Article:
Paranoia was first released, appropriately enough in 1984. Set in a sealed habitat called Alpha Complex sometime in the future after a nuclear war has destroyed human civilization, the game centers on the missions of "troubleshooters" working on behalf of The Computer, an artificially intelligent machine that acts as lord and God of Alpha Complex, both maintaining it and protecting against enemies internal and external. Paranoia's central joke -- the game is, after all, a broad satire of the Cold War and then-contemporary culture -- is that The Computer is insane, having ordered human society within Alpha Complex into something humorously inhuman and who sees imaginary enemies everywhere, most especially from secret societies (such as "Commies") and mutants. Naturally, all player characters are both mutants and members of secret societies as well as troubleshooters, fostering an atmosphere of madcap secrecy and dissimulation that plays nicely into the game's central premise.
Consequently, the missions on which the characters are sent by The Computer are often absurd, based on false premises and riddled with untruths, half-truths, and outright falsehoods, because the society of Alpha Complex largely functions by lies agreed upon. Thus, characters, as well as NPCs, must continue to say and do the "right" things, even when they know that those things are mistaken or incorrect, because, to do otherwise runs the risk of one's being denounced as a traitor and executed. And while Paranoia provides each character with six clones, thereby making it easy, both rules-wise and in the game's setting, to replace a dead character, self-preservation is nevertheless a prime motivation for many, if not most, characters, especially if it can be achieved at the expense of another character's own quest for the same.
It's here, I think, where a large fault line in Paranoia lies. Paranoia is an unambiguously "confrontational" game. Or perhaps it might be better better to call it "competitive." Regardless of the term used, the GM most definitely is out to get the player characters and player characters can advance by backstabbing their fellows. Now, those of who enjoyed Paranoia recognized this dynamic as all part of the fun and, given that Greg Costikyan was one the game's designers (along with Dan Gelber, Ken Rolston, and Eric Goldberg), I think it's safe to bet that this dynamic was intended, at least in part, as a commentary on the way many roleplayers enjoyed their hobby. However, not all gamers, then or now, find Paranoia's explicit encouragement of slapstick-riddled betrayal to be enjoyable. Indeed, I've known several roleplayers who considered Paranoia to represent everything they hate about the hobby and their fellow gamers.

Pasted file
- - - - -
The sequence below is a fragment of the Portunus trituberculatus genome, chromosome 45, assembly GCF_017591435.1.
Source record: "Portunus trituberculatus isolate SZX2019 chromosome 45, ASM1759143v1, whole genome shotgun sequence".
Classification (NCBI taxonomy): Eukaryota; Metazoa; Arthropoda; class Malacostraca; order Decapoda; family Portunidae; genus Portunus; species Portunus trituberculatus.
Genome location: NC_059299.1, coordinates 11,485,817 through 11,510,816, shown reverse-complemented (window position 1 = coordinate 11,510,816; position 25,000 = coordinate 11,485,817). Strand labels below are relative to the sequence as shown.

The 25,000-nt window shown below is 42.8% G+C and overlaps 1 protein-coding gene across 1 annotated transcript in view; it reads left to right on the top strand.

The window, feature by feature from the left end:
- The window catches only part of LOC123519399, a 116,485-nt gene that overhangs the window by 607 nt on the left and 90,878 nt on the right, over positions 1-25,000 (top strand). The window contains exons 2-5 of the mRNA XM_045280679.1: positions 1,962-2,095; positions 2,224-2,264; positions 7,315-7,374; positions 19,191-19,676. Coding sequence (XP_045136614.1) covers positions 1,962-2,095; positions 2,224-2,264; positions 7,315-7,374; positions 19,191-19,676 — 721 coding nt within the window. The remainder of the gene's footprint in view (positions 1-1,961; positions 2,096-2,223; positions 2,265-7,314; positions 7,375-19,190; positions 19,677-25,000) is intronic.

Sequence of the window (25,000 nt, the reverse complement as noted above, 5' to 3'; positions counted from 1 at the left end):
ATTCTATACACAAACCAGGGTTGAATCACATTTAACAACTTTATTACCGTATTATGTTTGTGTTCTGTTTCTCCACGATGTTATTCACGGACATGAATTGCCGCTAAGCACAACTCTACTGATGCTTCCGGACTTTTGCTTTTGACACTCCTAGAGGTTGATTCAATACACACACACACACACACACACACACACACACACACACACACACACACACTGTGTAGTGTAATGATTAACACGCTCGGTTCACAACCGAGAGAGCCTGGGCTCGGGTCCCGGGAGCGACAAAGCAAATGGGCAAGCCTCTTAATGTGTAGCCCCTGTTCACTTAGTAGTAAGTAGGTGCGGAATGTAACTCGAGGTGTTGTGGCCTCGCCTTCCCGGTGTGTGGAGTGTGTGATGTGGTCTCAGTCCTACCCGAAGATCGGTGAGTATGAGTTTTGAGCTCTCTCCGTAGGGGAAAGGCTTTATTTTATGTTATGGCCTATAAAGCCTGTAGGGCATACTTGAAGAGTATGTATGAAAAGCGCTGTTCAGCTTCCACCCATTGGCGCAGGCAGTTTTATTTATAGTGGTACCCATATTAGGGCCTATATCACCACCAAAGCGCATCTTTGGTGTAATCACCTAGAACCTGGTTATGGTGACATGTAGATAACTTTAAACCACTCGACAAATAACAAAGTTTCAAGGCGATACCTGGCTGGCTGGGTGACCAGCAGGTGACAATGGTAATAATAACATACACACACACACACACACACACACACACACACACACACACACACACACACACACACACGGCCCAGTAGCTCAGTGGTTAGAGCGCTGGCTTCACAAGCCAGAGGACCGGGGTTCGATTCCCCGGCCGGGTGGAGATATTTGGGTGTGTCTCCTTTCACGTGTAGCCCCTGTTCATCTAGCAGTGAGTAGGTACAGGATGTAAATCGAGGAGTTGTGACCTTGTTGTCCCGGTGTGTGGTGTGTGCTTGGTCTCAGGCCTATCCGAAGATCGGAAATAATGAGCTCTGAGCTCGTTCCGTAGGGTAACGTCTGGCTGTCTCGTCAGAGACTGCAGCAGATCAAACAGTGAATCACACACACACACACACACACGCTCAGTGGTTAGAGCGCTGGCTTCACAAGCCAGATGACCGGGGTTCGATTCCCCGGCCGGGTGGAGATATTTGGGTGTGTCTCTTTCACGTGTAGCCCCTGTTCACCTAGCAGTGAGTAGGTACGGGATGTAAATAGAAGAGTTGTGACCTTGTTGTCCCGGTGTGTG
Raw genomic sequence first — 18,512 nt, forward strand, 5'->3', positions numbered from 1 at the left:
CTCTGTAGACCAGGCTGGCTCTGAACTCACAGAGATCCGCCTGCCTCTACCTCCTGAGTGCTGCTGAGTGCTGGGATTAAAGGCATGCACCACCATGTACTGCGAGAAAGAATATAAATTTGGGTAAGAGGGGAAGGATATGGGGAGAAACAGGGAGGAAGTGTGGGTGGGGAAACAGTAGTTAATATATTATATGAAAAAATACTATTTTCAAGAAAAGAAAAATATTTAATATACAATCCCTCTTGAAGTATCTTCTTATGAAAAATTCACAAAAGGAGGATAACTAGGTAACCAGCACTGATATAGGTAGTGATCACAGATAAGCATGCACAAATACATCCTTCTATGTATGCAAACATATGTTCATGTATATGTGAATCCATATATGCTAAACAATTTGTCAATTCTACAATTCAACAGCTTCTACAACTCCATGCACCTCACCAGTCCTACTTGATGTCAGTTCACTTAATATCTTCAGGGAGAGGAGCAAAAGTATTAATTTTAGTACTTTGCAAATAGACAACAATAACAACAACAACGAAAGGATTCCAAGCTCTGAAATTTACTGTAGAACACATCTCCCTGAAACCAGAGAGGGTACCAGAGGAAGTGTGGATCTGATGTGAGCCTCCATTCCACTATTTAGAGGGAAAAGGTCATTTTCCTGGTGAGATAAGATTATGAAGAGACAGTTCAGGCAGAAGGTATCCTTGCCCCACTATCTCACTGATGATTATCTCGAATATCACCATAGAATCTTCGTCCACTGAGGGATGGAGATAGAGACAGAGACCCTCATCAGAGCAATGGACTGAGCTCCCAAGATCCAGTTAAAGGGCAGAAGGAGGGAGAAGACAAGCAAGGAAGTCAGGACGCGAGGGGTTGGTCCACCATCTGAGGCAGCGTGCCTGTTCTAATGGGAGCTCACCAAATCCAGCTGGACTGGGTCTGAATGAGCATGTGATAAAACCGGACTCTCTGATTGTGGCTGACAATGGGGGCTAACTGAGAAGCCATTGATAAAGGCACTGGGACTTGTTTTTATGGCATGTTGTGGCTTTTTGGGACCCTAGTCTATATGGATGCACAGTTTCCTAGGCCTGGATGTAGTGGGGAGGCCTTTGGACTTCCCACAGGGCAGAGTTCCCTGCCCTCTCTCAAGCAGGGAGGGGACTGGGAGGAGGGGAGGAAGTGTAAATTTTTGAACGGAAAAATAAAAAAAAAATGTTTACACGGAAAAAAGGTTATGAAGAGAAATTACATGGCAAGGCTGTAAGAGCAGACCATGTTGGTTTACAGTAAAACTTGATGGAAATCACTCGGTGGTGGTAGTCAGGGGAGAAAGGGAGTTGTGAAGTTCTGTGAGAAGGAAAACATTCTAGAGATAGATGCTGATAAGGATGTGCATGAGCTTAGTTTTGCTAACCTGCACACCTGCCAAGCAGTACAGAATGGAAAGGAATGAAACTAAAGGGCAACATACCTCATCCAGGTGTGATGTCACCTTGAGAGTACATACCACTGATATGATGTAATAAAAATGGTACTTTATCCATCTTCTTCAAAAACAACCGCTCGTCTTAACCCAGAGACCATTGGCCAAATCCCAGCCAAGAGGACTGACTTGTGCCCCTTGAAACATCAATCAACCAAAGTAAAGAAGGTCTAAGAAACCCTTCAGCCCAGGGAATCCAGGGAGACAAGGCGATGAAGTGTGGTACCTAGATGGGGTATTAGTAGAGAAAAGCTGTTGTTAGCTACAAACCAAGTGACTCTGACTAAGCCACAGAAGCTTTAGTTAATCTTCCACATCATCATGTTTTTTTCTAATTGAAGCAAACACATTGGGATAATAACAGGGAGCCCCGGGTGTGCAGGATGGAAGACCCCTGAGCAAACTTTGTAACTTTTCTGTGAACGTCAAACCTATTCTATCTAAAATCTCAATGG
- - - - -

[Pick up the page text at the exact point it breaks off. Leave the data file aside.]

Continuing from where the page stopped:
Now, I've always had a soft spot for Paranoia, in part because it plays to my strengths as a referee. I'm good at creating quirky, possibly insane NPCs and portraying them in an amusing, if slightly sinister, fashion. Likewise, I have little difficulty switching between Three Stooges-esque hijinks and black humor, both of which are, in my opinion, essential to a good Paranoia game. Note that I didn't say "campaign." While there are rules in the game for improving one's character over many adventures, I can't recall ever using them. Likewise, though I've played the game many times over the last 25 years, I've never run anything more elaborate than extended one-shots with it. I'm not sure that Paranoia could be played over the course of many adventures, except in very special circumstances. Instead, like many humorous RPGs, I enjoy it most as a change of pace, a "palette cleanser" to be played between longer campaigns of a more "serious" sort.
Which reminds me: a note on "seriousness" seems in order here. Paranoia is a humorous game. On the face of it, you're not supposed to take any of it seriously and I think that attempts to play the game straight bleed some of the joy out of the game. At the same time, I don't think there's any question that, like all satires, its designers meant for its critiques and commentary to elicit thought and examination about the real world. The jokes here aren't all just pratfalls and Warner Brothers-style lunacy; they're intended to serve a purpose.
In my opinion, it's here, rather than in all the player vs. player and players vs. GM silliness, that Paranoia's biggest fault line lies. Many gamers -- and rightfully so -- don't want a RPG to be used a platform for political discussion (or diatribes), however thoughtful or amusingly presented. In the hands of an unskilled referee or one with a transparent agenda, I suspect Paranoia could prove a very unenjoyable experience for many players and that's the game's real Achilles heel. However, to eliminate the political/social satire would similarly drain away the much of the zany genius that makes the game so appealing to those of us who love it. It's a fine line, one that many referees simply cannot discern, making a good Paranoia adventure difficult to pull off. But in the hands of the right referee, it can be a thing of beauty.